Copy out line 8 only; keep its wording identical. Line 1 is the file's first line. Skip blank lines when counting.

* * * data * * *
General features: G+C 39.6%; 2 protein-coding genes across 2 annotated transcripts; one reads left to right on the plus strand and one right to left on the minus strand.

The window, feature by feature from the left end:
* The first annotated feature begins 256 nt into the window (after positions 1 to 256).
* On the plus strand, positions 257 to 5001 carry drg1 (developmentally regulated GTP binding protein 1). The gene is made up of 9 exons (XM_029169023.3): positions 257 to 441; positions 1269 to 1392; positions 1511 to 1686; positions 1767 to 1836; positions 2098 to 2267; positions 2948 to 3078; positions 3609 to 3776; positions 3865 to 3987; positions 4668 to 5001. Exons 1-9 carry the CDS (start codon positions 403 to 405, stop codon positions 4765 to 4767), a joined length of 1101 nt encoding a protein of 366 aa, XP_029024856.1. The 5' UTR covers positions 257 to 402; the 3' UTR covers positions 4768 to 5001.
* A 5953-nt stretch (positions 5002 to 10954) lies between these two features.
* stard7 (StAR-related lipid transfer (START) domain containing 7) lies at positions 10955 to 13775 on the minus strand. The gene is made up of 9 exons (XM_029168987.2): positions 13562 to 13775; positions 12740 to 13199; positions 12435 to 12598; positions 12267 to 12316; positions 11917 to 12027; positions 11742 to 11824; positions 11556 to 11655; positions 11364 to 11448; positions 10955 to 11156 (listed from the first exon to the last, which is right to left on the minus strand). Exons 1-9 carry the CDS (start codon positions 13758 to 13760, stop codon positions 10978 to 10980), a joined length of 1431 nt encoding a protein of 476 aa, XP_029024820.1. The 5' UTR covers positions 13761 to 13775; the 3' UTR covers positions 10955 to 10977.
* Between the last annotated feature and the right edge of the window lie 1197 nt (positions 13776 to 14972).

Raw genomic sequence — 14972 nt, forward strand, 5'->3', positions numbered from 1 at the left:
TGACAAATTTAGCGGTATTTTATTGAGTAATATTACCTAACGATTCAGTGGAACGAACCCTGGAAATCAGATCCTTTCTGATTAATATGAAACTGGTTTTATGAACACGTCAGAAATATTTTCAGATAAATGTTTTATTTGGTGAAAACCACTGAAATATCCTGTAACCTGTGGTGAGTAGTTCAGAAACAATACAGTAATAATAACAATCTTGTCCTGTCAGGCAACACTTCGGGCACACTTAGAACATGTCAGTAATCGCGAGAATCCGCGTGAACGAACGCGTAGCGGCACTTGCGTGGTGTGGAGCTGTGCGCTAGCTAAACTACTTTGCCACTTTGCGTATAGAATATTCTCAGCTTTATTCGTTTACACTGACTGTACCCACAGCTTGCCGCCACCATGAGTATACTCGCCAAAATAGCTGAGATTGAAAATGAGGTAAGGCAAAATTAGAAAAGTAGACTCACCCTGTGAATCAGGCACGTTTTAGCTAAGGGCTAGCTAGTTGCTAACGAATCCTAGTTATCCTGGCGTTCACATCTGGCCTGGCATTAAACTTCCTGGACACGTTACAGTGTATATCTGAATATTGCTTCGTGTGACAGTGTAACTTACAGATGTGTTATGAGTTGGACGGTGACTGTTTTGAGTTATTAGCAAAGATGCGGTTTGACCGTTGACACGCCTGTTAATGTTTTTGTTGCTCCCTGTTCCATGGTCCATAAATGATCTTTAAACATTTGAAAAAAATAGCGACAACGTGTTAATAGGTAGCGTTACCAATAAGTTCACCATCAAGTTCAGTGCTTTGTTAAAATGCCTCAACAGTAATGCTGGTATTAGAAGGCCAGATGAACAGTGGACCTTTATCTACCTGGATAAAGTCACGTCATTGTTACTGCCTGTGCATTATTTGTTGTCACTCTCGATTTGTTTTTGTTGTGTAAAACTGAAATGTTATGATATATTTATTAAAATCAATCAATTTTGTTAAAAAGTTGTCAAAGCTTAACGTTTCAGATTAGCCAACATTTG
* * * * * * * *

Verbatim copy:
Raw genomic sequence — 14972 nt, forward strand, 5'->3', positions numbered from 1 at the left: